Seattle study on Minimum wage impacts
Seattle passed a law to increase the minimum wage to a “living wage”. The wage increases will go in “steps” over time until the min wage is a “living wage”. This “step” function has provided interesting economic modeling and helped determine when each economic theory is correct. What actually happened in Seattle?
A new study by the University of Washington (contracted by the city of Seattle and a traditional liberal college) has livened the debate about minimum wage. In Seattle, as wages increased from $9.47 to $11/ hour, the effects on earnings were small, on average employees received about $288 more per year while at the same time employment declined slightly. Basically, the first increase in the minimum wage ended up a draw for economists with no clear winner since wages increased a little and employment fell a little basically canceling each other out.
In their recent study, they found that as the minimum wage increased from 11 to 13/hour workers lost about 1500/year; this amounted to a $100 million a year loss in payroll. (source: UW.edu) How is this possible? This study found huge effects: For every 1 percent increase in their hourly wage, low-wage workers saw a 3 percent reduction in the number of hours worked. (source Bloomberg).
How will a $15 minimum wage impact real estate?
- Higher build costs: as wages increase throughout the supply chain, costs will rise from flooring to appliances to installation costs. These costs will be passed on to consumers with higher house prices.
- Could be more prospective homeowners in low-cost markets: One benefit of higher wages is that in lower cost affordable markets there could now be more housing demand.
- Higher unemployment, more demand for subsidized/affordable housing. On the flip side, as wages rise the unemployment rate will also increase (and hours worked will decease according to the UW study) for many which will substantially increase demand for lower cost housing options.
- Smaller footprints: Many businesses will now have considerably smaller footprints from banks to retail to restaurants as they use automation to accommodate the new business environment.
- Large number of closures: As wages increase substantially it will no longer be profitable to operate bricks and mortar for many businesses from stores like Kohls, grocery stores, etc… any low margin business that can automate will eliminate less profitable locations.
What the Seattle study tells us is that there was a “tipping point” for businesses on their ability to absorb large labor cost increases. Increasing the min wage small amounts have little impacts on businesses and employees, but once this tipping point was crossed businesses adapted by increasing efficiency or reducing service. Both resulted in less labor employment. This trend will likely accelerate as wages increase across the country to $15 dollars per hour as businesses will not be able to absorb or pass on the large increase to consumers.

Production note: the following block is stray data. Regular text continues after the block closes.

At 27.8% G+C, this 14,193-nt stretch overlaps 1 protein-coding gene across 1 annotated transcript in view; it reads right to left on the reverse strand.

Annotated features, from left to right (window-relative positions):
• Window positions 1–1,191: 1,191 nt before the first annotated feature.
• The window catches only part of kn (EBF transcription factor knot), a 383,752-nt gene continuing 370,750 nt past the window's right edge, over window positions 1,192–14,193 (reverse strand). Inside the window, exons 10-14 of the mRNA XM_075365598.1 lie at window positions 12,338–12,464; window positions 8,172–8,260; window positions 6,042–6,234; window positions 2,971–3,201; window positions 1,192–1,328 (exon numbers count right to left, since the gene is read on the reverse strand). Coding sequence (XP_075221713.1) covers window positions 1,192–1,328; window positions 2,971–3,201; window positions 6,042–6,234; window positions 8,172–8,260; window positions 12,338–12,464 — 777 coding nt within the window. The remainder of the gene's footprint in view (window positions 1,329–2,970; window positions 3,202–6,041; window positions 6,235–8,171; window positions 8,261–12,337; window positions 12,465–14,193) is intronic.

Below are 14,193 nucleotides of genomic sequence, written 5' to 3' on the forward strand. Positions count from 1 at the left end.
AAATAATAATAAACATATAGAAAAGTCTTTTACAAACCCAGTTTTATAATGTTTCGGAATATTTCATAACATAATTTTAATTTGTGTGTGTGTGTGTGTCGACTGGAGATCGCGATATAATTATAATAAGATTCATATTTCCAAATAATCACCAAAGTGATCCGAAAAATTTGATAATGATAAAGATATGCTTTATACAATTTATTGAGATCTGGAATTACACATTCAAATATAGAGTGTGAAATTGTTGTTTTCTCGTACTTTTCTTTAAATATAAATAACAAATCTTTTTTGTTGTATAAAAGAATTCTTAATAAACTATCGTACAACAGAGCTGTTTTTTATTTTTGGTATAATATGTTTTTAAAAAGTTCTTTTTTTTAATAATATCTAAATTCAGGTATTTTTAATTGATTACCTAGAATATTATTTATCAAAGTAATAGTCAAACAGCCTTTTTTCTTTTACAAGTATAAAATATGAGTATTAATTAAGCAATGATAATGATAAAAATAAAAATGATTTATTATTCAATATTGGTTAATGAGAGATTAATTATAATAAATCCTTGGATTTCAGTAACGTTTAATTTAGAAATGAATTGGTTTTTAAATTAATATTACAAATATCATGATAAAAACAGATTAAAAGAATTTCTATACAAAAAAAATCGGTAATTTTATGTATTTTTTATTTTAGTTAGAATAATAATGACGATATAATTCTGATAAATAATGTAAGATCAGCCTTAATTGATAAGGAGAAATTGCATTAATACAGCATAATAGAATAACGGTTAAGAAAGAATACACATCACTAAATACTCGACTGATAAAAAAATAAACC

These changes in employment will be more profound in less expensive labor markets. Take for example a low-cost state like Mississippi, increasing the minimum wage to 15 dollars an hour will be a much larger jump than a high-cost market like California. Residential and commercial real estate will feel the effects of the increased wages with higher demand in some markets for purchasing affordable housing along with lower income housing due to lost wages.
The impacts of increasing the minimum wage will not be as clear cut as economists on both sides are promoting. There will no doubt be winners with the increased wages along with losers due to job loss and/or reduced hours due to automation. If wages increase nationwide to fifteen an hour it will be an interesting experiment to see which side is “more right” in their analysis of the impacts. Out of the gate, I am going to put my money on the UW study that there will be a tipping point for many businesses along with many negative impacts. A substantial rise in the minimum wage will be coupled with substantial societal costs with higher unemployment and less hours for many workers as businesses adapt to the new paradigm. On the flip side there will be a subset that enjoys increased wages, but I’m not convinced this will outweigh the negative benefits.
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Written by Glen Weinberg, COO/ VP Fairview Commercial Lending. Glen has been published as an expert in hard money lending, real estate valuation, financing, and various other real estate topics in Bloomberg, Businessweek ,the Colorado Real Estate Journal, National Association of Realtors Magazine, The Real Deal real estate news, the CO Biz Magazine, The Denver Post, The Scotsman mortgage broker guide, Mortgage Professional America and various other national publications.